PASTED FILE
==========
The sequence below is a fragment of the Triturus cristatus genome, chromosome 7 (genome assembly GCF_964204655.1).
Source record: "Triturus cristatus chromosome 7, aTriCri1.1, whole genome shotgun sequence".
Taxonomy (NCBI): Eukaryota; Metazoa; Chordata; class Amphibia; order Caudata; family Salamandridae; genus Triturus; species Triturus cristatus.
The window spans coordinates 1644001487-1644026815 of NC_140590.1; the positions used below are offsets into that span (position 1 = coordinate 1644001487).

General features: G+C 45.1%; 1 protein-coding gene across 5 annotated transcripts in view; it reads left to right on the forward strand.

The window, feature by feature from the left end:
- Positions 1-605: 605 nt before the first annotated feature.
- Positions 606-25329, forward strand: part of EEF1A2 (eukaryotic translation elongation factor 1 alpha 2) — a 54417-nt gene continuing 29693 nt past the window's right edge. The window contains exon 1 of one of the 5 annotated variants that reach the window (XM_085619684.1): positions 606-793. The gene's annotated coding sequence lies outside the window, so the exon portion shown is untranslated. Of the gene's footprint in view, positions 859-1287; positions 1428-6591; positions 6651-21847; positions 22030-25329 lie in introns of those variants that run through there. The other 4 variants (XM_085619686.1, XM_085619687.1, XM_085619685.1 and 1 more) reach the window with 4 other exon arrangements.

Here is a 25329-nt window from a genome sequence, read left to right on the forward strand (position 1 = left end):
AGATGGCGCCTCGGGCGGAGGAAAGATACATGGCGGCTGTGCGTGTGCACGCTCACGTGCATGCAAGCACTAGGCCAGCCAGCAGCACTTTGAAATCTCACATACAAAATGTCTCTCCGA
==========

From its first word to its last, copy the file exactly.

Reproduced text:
The sequence below is a fragment of the Triturus cristatus genome, chromosome 7 (genome assembly GCF_964204655.1).
Source record: "Triturus cristatus chromosome 7, aTriCri1.1, whole genome shotgun sequence".
Taxonomy (NCBI): Eukaryota; Metazoa; Chordata; class Amphibia; order Caudata; family Salamandridae; genus Triturus; species Triturus cristatus.
The window spans coordinates 1644001487-1644026815 of NC_140590.1; the positions used below are offsets into that span (position 1 = coordinate 1644001487).

General features: G+C 45.1%; 1 protein-coding gene across 5 annotated transcripts in view; it reads left to right on the forward strand.

The window, feature by feature from the left end:
- Positions 1-605: 605 nt before the first annotated feature.
- Positions 606-25329, forward strand: part of EEF1A2 (eukaryotic translation elongation factor 1 alpha 2) — a 54417-nt gene continuing 29693 nt past the window's right edge. The window contains exon 1 of one of the 5 annotated variants that reach the window (XM_085619684.1): positions 606-793. The gene's annotated coding sequence lies outside the window, so the exon portion shown is untranslated. Of the gene's footprint in view, positions 859-1287; positions 1428-6591; positions 6651-21847; positions 22030-25329 lie in introns of those variants that run through there. The other 4 variants (XM_085619686.1, XM_085619687.1, XM_085619685.1 and 1 more) reach the window with 4 other exon arrangements.

Here is a 25329-nt window from a genome sequence, read left to right on the forward strand (position 1 = left end):
AGATGGCGCCTCGGGCGGAGGAAAGATACATGGCGGCTGTGCGTGTGCACGCTCACGTGCATGCAAGCACTAGGCCAGCCAGCAGCACTTTGAAATCTCACATACAAAATGTCTCTCCGA